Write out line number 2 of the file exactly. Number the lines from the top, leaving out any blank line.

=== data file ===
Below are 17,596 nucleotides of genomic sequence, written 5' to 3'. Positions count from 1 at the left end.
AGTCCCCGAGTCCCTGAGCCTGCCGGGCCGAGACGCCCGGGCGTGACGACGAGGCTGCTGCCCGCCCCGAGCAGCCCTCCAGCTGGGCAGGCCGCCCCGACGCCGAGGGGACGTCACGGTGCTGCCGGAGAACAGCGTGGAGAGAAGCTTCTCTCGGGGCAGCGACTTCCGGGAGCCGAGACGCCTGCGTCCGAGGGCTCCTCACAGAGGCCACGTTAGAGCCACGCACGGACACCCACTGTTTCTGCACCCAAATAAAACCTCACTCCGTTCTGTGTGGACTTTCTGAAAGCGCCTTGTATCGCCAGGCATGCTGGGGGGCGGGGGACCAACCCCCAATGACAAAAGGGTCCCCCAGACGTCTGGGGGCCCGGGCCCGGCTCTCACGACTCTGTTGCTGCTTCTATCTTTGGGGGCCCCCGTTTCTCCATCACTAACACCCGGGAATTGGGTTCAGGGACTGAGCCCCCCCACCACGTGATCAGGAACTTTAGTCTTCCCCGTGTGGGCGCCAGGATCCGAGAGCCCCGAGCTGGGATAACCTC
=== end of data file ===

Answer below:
AGTCCCCGAGTCCCTGAGCCTGCCGGGCCGAGACGCCCGGGCGTGACGACGAGGCTGCTGCCCGCCCCGAGCAGCCCTCCAGCTGGGCAGGCCGCCCCGACGCCGAGGGGACGTCACGGTGCTGCCGGAGAACAGCGTGGAGAGAAGCTTCTCTCGGGGCAGCGACTTCCGGGAGCCGAGACGCCTGCGTCCGAGGGCTCCTCACAGAGGCCACGTTAGAGCCACGCACGGACACCCACTGTTTCTGCACCCAAATAAAACCTCACTCCGTTCTGTGTGGACTTTCTGAAAGCGCCTTGTATCGCCAGGCATGCTGGGGGGCGGGGGACCAACCCCCAATGACAAAAGGGTCCCCCAGACGTCTGGGGGCCCGGGCCCGGCTCTCACGACTCTGTTGCTGCTTCTATCTTTGGGGGCCCCCGTTTCTCCATCACTAACACCCGGGAATTGGGTTCAGGGACTGAGCCCCCCCACCACGTGATCAGGAACTTTAGTCTTCCCCGTGTGGGCGCCAGGATCCGAGAGCCCCGAGCTGGGATAACCTC